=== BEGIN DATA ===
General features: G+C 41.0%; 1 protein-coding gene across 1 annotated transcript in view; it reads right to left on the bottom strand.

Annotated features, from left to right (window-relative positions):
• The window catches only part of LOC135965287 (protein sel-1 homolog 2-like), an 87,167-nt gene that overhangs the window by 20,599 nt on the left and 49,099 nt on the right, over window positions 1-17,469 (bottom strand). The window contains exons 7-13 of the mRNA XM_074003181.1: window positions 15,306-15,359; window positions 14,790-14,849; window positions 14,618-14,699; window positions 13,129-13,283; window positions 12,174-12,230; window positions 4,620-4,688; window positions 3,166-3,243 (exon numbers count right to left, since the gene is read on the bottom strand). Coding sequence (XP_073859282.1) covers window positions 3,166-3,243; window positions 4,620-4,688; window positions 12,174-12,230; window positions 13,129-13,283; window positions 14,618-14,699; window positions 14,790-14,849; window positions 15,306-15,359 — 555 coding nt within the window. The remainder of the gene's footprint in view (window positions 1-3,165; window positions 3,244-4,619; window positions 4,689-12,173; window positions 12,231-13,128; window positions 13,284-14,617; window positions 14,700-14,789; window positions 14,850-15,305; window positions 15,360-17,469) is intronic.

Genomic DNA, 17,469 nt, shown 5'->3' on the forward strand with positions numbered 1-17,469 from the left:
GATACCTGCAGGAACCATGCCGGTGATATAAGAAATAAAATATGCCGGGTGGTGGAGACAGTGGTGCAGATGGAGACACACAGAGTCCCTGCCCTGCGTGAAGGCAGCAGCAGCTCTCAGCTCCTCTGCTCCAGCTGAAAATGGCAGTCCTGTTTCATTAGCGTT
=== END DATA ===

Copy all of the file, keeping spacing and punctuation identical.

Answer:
General features: G+C 41.0%; 1 protein-coding gene across 1 annotated transcript in view; it reads right to left on the bottom strand.

Annotated features, from left to right (window-relative positions):
• The window catches only part of LOC135965287 (protein sel-1 homolog 2-like), an 87,167-nt gene that overhangs the window by 20,599 nt on the left and 49,099 nt on the right, over window positions 1-17,469 (bottom strand). The window contains exons 7-13 of the mRNA XM_074003181.1: window positions 15,306-15,359; window positions 14,790-14,849; window positions 14,618-14,699; window positions 13,129-13,283; window positions 12,174-12,230; window positions 4,620-4,688; window positions 3,166-3,243 (exon numbers count right to left, since the gene is read on the bottom strand). Coding sequence (XP_073859282.1) covers window positions 3,166-3,243; window positions 4,620-4,688; window positions 12,174-12,230; window positions 13,129-13,283; window positions 14,618-14,699; window positions 14,790-14,849; window positions 15,306-15,359 — 555 coding nt within the window. The remainder of the gene's footprint in view (window positions 1-3,165; window positions 3,244-4,619; window positions 4,689-12,173; window positions 12,231-13,128; window positions 13,284-14,617; window positions 14,700-14,789; window positions 14,850-15,305; window positions 15,360-17,469) is intronic.

Genomic DNA, 17,469 nt, shown 5'->3' on the forward strand with positions numbered 1-17,469 from the left:
GATACCTGCAGGAACCATGCCGGTGATATAAGAAATAAAATATGCCGGGTGGTGGAGACAGTGGTGCAGATGGAGACACACAGAGTCCCTGCCCTGCGTGAAGGCAGCAGCAGCTCTCAGCTCCTCTGCTCCAGCTGAAAATGGCAGTCCTGTTTCATTAGCGTT